Also..this strategy has existed for years. There is no such thing as a new strategy. The reason very little people did it the same reason very little investors focused on bankruptcy or foreclosures. With the market sells at an all time high what lender would ever agree to take a step discount when all the homes in the area are selling at an all time high. If they pull comps they see they have no reason to take a step loss. Why as an investor would I wait 3 – 6 mos for the lender to tell me ..your offer is too low. So we chased other deals. The bank would foreclose and sell themselves. It was only in the last 2 yrs that short sales ramped back up again because of the credit crunch and pile up of inventory..(again their fault…their bad loans)


  11. Ron Ballard says:

    Hi e3,

    Thank you for your comments. As a first step with respect to legal citations, please review the content at . This article builds on that foundation which is too voluminous to restate.

    Also, in July and August Chris McLaughlin and I present 3 hours of legal analysis full of citations in two 1.5 hour webinars. Those replays are currently available to members in each of our respective programs.

    So for starters, please review the 3 replays that are publicly posted. I think they pretty well address the points you raise.

    Best Regards,

    Ron Ballard

  12. Steve Pawera says:

    Hi Ron.
    You have said all that can be said on this. I’m tempted to just ignore Freddie. Let them sue someone if they believe a wrong has been committed. But then reality sets in: we have judges out there who by comparison make Freddie look like they are open-minded. 🙂
    All the best!

  13. vincent eata says:

    This is in response to e3’s posts.

    As far as the issue of fraud, Mr. Ballard has thoroughly covered that in his recent webinars. Some of the main points are, if you are disclosing material facts, not misrepresenting, not lying, etc, there is no fraud.

    As an example, from the beginning, in our purchase contracts, we state that we “plan to quickly RESELL for a PROFIT”. (This is disclosed in other documents as well).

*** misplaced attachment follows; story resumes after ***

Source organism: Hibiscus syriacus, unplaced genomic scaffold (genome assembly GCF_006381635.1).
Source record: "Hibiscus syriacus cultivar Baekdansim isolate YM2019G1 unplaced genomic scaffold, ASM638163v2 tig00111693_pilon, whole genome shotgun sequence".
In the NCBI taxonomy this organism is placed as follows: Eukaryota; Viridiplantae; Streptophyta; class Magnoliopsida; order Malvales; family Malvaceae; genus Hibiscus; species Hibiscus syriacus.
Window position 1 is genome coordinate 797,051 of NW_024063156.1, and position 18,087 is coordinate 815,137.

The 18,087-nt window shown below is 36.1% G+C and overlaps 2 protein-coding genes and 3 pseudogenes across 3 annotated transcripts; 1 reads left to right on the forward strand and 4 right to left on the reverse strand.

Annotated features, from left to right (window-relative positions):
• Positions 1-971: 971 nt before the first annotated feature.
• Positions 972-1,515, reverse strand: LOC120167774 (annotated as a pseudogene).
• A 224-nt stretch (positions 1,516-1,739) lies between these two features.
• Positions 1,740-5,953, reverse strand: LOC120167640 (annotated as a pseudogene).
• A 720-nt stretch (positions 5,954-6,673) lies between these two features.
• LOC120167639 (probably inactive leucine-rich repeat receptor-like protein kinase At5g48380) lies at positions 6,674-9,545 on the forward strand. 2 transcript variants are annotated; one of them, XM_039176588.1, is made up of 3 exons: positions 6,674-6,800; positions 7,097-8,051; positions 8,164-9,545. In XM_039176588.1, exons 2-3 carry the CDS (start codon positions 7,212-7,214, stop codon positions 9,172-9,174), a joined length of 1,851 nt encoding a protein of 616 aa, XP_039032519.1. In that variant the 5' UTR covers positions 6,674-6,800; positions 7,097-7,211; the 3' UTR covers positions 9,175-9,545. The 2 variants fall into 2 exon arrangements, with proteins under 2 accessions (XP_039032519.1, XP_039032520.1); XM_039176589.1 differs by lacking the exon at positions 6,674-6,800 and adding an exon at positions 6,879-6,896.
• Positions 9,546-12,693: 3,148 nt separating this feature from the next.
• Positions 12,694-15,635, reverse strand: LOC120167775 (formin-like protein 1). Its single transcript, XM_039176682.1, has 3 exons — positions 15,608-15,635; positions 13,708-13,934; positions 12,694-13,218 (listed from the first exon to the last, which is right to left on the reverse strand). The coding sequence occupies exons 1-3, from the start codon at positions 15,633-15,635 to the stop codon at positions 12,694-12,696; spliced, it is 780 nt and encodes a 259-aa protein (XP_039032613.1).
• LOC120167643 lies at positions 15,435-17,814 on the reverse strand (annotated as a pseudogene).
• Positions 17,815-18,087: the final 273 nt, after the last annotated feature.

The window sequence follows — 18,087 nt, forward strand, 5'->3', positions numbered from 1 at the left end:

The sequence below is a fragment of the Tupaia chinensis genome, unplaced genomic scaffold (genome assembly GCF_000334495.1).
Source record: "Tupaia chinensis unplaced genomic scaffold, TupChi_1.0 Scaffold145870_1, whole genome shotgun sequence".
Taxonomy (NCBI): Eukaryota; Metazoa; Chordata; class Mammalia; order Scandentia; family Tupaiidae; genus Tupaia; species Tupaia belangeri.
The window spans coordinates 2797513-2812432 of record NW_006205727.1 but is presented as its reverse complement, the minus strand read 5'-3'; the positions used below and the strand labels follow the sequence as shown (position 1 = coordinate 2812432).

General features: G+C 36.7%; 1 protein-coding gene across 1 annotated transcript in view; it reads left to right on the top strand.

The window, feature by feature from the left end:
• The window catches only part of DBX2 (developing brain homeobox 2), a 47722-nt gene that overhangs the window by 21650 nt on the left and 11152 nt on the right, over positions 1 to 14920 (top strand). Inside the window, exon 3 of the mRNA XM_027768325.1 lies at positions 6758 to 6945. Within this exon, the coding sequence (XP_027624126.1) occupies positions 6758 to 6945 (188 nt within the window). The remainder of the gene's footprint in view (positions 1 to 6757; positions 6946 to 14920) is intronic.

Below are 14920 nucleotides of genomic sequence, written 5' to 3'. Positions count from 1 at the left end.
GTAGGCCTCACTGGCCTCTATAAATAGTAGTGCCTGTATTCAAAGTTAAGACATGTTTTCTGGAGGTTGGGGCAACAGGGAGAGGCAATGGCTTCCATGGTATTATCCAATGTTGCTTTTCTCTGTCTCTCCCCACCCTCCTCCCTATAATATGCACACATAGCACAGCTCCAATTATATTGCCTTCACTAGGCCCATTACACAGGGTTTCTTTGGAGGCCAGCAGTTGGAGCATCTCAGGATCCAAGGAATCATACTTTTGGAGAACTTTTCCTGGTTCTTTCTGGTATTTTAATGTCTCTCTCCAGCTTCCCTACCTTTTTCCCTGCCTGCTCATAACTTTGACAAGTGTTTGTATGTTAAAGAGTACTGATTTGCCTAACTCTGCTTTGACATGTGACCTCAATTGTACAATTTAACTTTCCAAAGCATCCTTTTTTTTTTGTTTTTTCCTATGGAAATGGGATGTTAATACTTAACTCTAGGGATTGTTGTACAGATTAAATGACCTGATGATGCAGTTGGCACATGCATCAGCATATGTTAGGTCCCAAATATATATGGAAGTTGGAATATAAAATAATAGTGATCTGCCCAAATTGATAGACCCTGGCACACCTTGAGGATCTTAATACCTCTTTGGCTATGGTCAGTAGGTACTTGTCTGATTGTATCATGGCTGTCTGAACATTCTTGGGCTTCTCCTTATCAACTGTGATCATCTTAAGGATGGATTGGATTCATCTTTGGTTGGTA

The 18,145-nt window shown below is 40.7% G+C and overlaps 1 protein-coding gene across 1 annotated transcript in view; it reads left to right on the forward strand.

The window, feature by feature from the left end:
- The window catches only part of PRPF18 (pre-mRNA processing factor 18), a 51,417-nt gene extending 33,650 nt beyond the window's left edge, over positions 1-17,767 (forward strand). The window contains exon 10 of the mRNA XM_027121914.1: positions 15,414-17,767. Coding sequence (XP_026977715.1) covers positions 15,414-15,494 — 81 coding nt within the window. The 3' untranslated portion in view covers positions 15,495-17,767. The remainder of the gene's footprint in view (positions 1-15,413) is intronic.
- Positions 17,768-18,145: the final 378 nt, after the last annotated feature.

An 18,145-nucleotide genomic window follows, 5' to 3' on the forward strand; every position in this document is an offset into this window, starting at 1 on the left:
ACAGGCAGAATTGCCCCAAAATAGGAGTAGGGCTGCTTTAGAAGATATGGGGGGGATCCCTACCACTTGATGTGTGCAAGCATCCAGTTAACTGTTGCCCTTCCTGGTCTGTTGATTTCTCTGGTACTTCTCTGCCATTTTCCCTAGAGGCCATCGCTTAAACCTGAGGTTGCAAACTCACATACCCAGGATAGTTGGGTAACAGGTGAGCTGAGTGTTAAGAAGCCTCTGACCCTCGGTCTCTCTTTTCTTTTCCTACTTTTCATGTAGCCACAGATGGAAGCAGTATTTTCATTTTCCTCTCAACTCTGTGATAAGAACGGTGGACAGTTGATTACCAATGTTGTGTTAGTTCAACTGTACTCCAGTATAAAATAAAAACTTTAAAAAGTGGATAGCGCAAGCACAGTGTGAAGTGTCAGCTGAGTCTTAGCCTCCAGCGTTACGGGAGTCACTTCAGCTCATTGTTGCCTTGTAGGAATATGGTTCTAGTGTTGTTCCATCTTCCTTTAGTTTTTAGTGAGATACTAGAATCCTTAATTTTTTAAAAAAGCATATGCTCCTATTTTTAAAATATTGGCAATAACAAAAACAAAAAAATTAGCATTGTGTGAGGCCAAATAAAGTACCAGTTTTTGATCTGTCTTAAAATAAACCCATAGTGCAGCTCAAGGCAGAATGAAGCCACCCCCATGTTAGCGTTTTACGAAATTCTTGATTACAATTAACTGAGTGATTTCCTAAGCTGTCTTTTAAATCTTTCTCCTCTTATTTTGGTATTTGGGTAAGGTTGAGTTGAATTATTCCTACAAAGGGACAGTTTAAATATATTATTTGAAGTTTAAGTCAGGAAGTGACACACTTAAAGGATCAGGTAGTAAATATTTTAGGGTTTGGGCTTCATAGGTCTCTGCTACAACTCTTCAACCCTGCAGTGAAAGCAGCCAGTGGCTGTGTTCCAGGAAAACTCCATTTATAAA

Question: If I trade in my car, does the dealer who sells it at a profit have an obligation to tell me what he sold it for?

    You have to look at this as two separate transactions, a DISTRESSED sale & RETAIL sale (arm’s length). Typically, short sales, REOs, distressed properties have lower values.

    In a short sale, the property is upside down, encumbered with liens, foreclosure has started, takes forever to close, etc. Because of this, investors (& regular folks) demand LESS & banks know this. The “Open Negotiation” begins & bank, w/ their vast resources, order their BPO’s, AVMs, & appraisals. So the banks know what’s going. They are just trying to limit the hit they’re going to get. When Investor & bank(s) agree on a price (lower than retail), investor buys property & that’s the end of the 1st sale. (Keep in mind the bank KNOWS our intent to resell for profit).

    2nd Sale: The buyer willing to pay $65K more ONLY SHOWS UP because the property is now an arm’s length sale. Because of the TIME, EFFORT & Resources Investor put in to ADD VALUE to property & make it desirable. No more upside down, liens, foreclosure (it may even have equity), can close tomorrow!

    **I need a buyer’s Agent like Kellis

    Vincent Eata

  14. Aaron Ayotte says:

    Nice job, AGAIN, Ron! The “fear” is being discussed more and more in my area as Realtors “don’t have time” to learn the real deal. Thanks for your continued ammunition in the battle.

    Aaron Ayotte

  15. Dolores Rivera says:

    Thanks, Ron. No doubt that Freddie Mac has big and very real problems. One would think that its CEO’s time would be better spent focused on resolving the root cause that is impacting US taxpayer pockets rather than on spin and propaganda.

  16. altiste1 says:


    I will agree that Freddie Mac is engaged in a hypocritical battle with a legitimate business practice that would ultimately help it out of the mess it helped get itself into. And while we can wring our hands and write blog posts and op-eds, what do we DO?

    The fact is that Freddie Mac is still one of the largest mortgage lenders in the country. They still control the money, and they have huge influence on the market. For example, here is what is being required on my latest flip:

    Freddie Mac’s loan products now require that the seller be on title before the buyer signs a purchase contract, gives earnest money, or even begins the application process for a loan. That means that the short sale investor has to buy the property before having a buyer on the hook. In effect, Freddie Mac is seeking to do away with the short sale flip by cutting off the money.

    So now I’m faced with a choice: do I continue doing short sales and take what I consider to be unacceptable risks by buying properties without buyers lined up, do I restrict myself to cash buyers only, or do I get out of the business? I don’t see any realistic way of fighting Freddie Mac head-to-head.


    Tyler Hokanson